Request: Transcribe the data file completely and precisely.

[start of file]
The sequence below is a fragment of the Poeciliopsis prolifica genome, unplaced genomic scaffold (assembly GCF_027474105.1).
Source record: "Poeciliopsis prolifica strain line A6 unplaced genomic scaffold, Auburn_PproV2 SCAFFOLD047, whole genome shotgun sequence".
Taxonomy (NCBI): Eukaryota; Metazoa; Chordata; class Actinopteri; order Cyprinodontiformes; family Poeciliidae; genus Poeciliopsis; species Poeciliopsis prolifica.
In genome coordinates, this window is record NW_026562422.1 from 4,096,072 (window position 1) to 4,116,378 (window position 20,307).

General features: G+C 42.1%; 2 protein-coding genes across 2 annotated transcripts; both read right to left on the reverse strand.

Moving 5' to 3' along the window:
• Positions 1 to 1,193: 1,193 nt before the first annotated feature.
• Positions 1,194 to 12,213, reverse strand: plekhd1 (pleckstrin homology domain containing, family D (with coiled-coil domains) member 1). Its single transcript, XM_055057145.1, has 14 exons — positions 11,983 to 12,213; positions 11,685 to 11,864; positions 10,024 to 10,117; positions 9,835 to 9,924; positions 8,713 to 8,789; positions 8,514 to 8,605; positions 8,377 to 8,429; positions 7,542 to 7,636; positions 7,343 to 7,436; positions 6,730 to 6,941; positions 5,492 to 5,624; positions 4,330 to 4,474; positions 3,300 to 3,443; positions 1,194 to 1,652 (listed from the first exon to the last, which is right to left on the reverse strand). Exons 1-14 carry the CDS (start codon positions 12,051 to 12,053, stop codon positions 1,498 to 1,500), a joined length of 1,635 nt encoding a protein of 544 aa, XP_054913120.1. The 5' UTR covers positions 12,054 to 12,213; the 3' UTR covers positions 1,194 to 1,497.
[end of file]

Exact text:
The sequence below is a fragment of the Poeciliopsis prolifica genome, unplaced genomic scaffold (assembly GCF_027474105.1).
Source record: "Poeciliopsis prolifica strain line A6 unplaced genomic scaffold, Auburn_PproV2 SCAFFOLD047, whole genome shotgun sequence".
Taxonomy (NCBI): Eukaryota; Metazoa; Chordata; class Actinopteri; order Cyprinodontiformes; family Poeciliidae; genus Poeciliopsis; species Poeciliopsis prolifica.
In genome coordinates, this window is record NW_026562422.1 from 4,096,072 (window position 1) to 4,116,378 (window position 20,307).

General features: G+C 42.1%; 2 protein-coding genes across 2 annotated transcripts; both read right to left on the reverse strand.

Moving 5' to 3' along the window:
• Positions 1 to 1,193: 1,193 nt before the first annotated feature.
• Positions 1,194 to 12,213, reverse strand: plekhd1 (pleckstrin homology domain containing, family D (with coiled-coil domains) member 1). Its single transcript, XM_055057145.1, has 14 exons — positions 11,983 to 12,213; positions 11,685 to 11,864; positions 10,024 to 10,117; positions 9,835 to 9,924; positions 8,713 to 8,789; positions 8,514 to 8,605; positions 8,377 to 8,429; positions 7,542 to 7,636; positions 7,343 to 7,436; positions 6,730 to 6,941; positions 5,492 to 5,624; positions 4,330 to 4,474; positions 3,300 to 3,443; positions 1,194 to 1,652 (listed from the first exon to the last, which is right to left on the reverse strand). Exons 1-14 carry the CDS (start codon positions 12,051 to 12,053, stop codon positions 1,498 to 1,500), a joined length of 1,635 nt encoding a protein of 544 aa, XP_054913120.1. The 5' UTR covers positions 12,054 to 12,213; the 3' UTR covers positions 1,194 to 1,497.